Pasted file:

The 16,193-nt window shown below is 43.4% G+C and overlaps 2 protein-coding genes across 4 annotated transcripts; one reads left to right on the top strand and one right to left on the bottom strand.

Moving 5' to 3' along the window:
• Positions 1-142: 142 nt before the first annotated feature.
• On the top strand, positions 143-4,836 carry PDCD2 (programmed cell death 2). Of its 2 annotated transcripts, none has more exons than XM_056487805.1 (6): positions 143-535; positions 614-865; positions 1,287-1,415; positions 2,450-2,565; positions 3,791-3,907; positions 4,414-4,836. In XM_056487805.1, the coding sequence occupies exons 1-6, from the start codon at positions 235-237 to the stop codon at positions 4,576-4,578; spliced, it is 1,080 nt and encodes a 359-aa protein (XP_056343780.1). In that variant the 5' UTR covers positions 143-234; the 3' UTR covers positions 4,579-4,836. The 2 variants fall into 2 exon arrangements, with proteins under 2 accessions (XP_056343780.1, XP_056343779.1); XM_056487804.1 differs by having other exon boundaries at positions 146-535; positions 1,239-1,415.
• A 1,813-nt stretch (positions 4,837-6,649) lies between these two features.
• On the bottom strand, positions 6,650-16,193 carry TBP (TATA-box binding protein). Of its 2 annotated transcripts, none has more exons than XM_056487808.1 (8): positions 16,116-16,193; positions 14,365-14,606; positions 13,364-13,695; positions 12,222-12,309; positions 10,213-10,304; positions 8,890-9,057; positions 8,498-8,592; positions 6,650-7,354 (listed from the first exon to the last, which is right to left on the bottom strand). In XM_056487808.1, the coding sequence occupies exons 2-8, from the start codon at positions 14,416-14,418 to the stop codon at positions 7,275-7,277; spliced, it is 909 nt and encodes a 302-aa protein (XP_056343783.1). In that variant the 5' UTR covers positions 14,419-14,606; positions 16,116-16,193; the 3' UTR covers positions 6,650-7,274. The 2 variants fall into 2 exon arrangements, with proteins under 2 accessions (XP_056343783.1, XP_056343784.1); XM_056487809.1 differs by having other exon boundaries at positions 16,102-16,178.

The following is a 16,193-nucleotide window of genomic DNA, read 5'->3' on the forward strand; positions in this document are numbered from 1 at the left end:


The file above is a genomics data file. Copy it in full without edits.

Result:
The 16,193-nt window shown below is 43.4% G+C and overlaps 2 protein-coding genes across 4 annotated transcripts; one reads left to right on the top strand and one right to left on the bottom strand.

Moving 5' to 3' along the window:
• Positions 1-142: 142 nt before the first annotated feature.
• On the top strand, positions 143-4,836 carry PDCD2 (programmed cell death 2). Of its 2 annotated transcripts, none has more exons than XM_056487805.1 (6): positions 143-535; positions 614-865; positions 1,287-1,415; positions 2,450-2,565; positions 3,791-3,907; positions 4,414-4,836. In XM_056487805.1, the coding sequence occupies exons 1-6, from the start codon at positions 235-237 to the stop codon at positions 4,576-4,578; spliced, it is 1,080 nt and encodes a 359-aa protein (XP_056343780.1). In that variant the 5' UTR covers positions 143-234; the 3' UTR covers positions 4,579-4,836. The 2 variants fall into 2 exon arrangements, with proteins under 2 accessions (XP_056343780.1, XP_056343779.1); XM_056487804.1 differs by having other exon boundaries at positions 146-535; positions 1,239-1,415.
• A 1,813-nt stretch (positions 4,837-6,649) lies between these two features.
• On the bottom strand, positions 6,650-16,193 carry TBP (TATA-box binding protein). Of its 2 annotated transcripts, none has more exons than XM_056487808.1 (8): positions 16,116-16,193; positions 14,365-14,606; positions 13,364-13,695; positions 12,222-12,309; positions 10,213-10,304; positions 8,890-9,057; positions 8,498-8,592; positions 6,650-7,354 (listed from the first exon to the last, which is right to left on the bottom strand). In XM_056487808.1, the coding sequence occupies exons 2-8, from the start codon at positions 14,416-14,418 to the stop codon at positions 7,275-7,277; spliced, it is 909 nt and encodes a 302-aa protein (XP_056343783.1). In that variant the 5' UTR covers positions 14,419-14,606; positions 16,116-16,193; the 3' UTR covers positions 6,650-7,274. The 2 variants fall into 2 exon arrangements, with proteins under 2 accessions (XP_056343783.1, XP_056343784.1); XM_056487809.1 differs by having other exon boundaries at positions 16,102-16,178.

The following is a 16,193-nucleotide window of genomic DNA, read 5'->3' on the forward strand; positions in this document are numbered from 1 at the left end: